1928 - Alderson High School - 1968



One generation passeth away,

and another generation cometh:

but the earth abideth for ever.

Ecclesiases; 1:4
Dan Duff

Her passing was virtually unnoticed except for a few friends and kinfolk.  No major news organization felt any need to bring her obituary to the attention of the masses.  She had not been a person who had attained notoriety nor did she ever seek it.

The obituary was simple and to the point.  Her name. the last of 15 children, passed away at the age of 82.  It listed the names of her living children and those that had preceded her, along with her late husband.  She was mother, aunt, friend and she was the last of a generation.  There is something very solemn about the last person of a generation to pass.  It is so finite, so absolute, so foreboding.

Her obituary could have said that her two boys who were pretty good running backs, when they played football for Alderson High School and a daughter that was one of the prettiest cheerleaders ever to keep the Friday night boosters rah-rahing through wins and loses.

It could have said she could put as fine a meal on the table as Duncan Hines ever stuck a fork in, but she would have frowned on those braggadocios remarks.  She would say she was just doing her job.

She did not leave a vast fortune behind for her next of kin to fight over, but she did leave a wealth of things behind that has and would guide the next generation through their life’s journey.

To her children she left dignity.  She had taught her children that she expected them to behave themselves,  to live their lives as an example to the ones who would be looking up to them as examples.  She gave them stern warnings that if they should have their name dragged through the mud, that she would be dragged through it also.

She left them resolve.  She instilled in her children the resolve of getting their lives together with purpose and to stick with the job until it was finished. 

She taught them honesty.  If you gave your word to anyone, it was as good as any agreement drawn up in a lawyer’s office. To go back on your  word was one of the greatest of sins you could commit against another.

She taught them to be patient with others and to show kindness, but she also taught them to be wise and watchful, lest people take advantage of them.

She gave them love and understanding so that they could come to her for guidance.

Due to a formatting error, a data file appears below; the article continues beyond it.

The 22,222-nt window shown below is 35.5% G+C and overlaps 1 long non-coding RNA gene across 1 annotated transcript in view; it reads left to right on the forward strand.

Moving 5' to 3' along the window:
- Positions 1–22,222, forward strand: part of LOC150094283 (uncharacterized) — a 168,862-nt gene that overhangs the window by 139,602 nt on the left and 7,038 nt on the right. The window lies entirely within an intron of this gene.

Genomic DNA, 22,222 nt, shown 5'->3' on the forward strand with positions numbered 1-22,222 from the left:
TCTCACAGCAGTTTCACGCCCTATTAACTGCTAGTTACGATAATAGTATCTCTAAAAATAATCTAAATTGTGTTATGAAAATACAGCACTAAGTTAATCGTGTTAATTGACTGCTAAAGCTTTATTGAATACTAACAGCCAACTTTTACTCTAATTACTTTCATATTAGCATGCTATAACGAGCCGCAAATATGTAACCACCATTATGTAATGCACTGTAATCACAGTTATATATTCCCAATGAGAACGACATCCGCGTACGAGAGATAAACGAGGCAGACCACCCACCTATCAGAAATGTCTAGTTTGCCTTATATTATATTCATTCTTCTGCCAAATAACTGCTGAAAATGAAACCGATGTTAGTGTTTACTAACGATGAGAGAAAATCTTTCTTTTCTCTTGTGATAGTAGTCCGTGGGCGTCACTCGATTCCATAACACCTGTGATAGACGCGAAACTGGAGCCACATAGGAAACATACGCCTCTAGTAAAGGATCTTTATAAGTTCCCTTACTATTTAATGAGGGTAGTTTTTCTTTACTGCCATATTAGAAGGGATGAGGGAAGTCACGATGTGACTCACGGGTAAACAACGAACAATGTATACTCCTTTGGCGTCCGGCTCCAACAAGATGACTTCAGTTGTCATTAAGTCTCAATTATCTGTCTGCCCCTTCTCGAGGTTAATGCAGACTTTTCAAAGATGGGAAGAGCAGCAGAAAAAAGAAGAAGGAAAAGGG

She taught them to respect their elders and those who have authority over them, but she also taught them to speak out for themselves and others if they were mistreated or taken advantage of.

She taught them to give.  To give of their wealth, to give of themselves, their time and talents.

She showed them how to be wise with money and to be good stewards of it.

She showed them forgiveness.  For great or small transgressions, she gave absolute and total forgiveness. 

About now you might think that I am taking the opportunity of this column to brag about my late aunt and give her, her fifteen minutes of fame,  but you would be wrong.  I wouldn’t hesitate for a moment to do so because she was a great lady.   She will be missed by us who had the  opportunity to know her. No, I wanted you to meet her for a reason.  In this “me generation”  I thought it would be nice to let you know what the “you” generation was about.   To give you just a few examples of the things she taught and showed her children to make their lives a better life for them and the communities where they live.

Children today are not taught those principles,  in fact their character is molded mostly by what they get from cartoons from television.  By the time they start school they already have an attitude that makes most teachers cringe when they see the children enter the classrooms.

Children are being taught today that whatever happens to them, its someone else’s fault.

No matter what is wrong with the way we are living, the government has the solution and an obligation to take care of it.

Most children believe that the consequences doesn’t matter as long as they get what they want.

Their parents are teaching them that it is absolutely OK to lie if you are doing it to get to where you want to go.

By example the parents tell them to look at the big picture.  Sure there is collateral damage, but they should try to keep it to a minimum.

What are you teaching your children?  When you get on your death-bed, what will you see in your children?  More importantly, what will they say of you? When your generation passes, will it have made a difference?  Enough difference that someone would want to write an ode or praise of a life?